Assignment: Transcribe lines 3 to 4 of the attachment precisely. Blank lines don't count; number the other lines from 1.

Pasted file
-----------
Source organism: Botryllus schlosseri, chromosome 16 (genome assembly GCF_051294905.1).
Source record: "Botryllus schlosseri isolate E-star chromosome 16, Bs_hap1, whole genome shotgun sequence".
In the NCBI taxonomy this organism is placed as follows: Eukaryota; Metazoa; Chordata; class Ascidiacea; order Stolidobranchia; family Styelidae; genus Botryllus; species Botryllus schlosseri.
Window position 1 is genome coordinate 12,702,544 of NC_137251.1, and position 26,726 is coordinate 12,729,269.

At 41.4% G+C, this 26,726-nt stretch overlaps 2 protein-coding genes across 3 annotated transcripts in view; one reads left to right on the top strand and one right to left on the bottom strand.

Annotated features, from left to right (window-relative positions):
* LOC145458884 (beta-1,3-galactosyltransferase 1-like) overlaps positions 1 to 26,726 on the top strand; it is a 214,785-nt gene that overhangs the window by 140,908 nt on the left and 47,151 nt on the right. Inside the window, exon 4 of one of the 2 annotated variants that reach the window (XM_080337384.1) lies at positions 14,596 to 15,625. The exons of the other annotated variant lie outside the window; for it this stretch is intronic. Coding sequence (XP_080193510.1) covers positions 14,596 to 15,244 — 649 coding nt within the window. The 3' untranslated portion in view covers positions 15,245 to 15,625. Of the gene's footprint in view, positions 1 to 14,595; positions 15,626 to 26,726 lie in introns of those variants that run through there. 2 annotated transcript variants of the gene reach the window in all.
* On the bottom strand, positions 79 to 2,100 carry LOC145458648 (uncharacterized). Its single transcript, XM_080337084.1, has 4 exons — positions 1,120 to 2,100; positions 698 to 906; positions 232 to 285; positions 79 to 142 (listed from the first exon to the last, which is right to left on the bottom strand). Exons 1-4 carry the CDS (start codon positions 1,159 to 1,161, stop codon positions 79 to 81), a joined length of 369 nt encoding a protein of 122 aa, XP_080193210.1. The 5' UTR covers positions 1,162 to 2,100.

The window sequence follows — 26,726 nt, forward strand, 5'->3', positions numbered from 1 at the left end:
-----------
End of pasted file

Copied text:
In the NCBI taxonomy this organism is placed as follows: Eukaryota; Metazoa; Chordata; class Ascidiacea; order Stolidobranchia; family Styelidae; genus Botryllus; species Botryllus schlosseri.
Window position 1 is genome coordinate 12,702,544 of NC_137251.1, and position 26,726 is coordinate 12,729,269.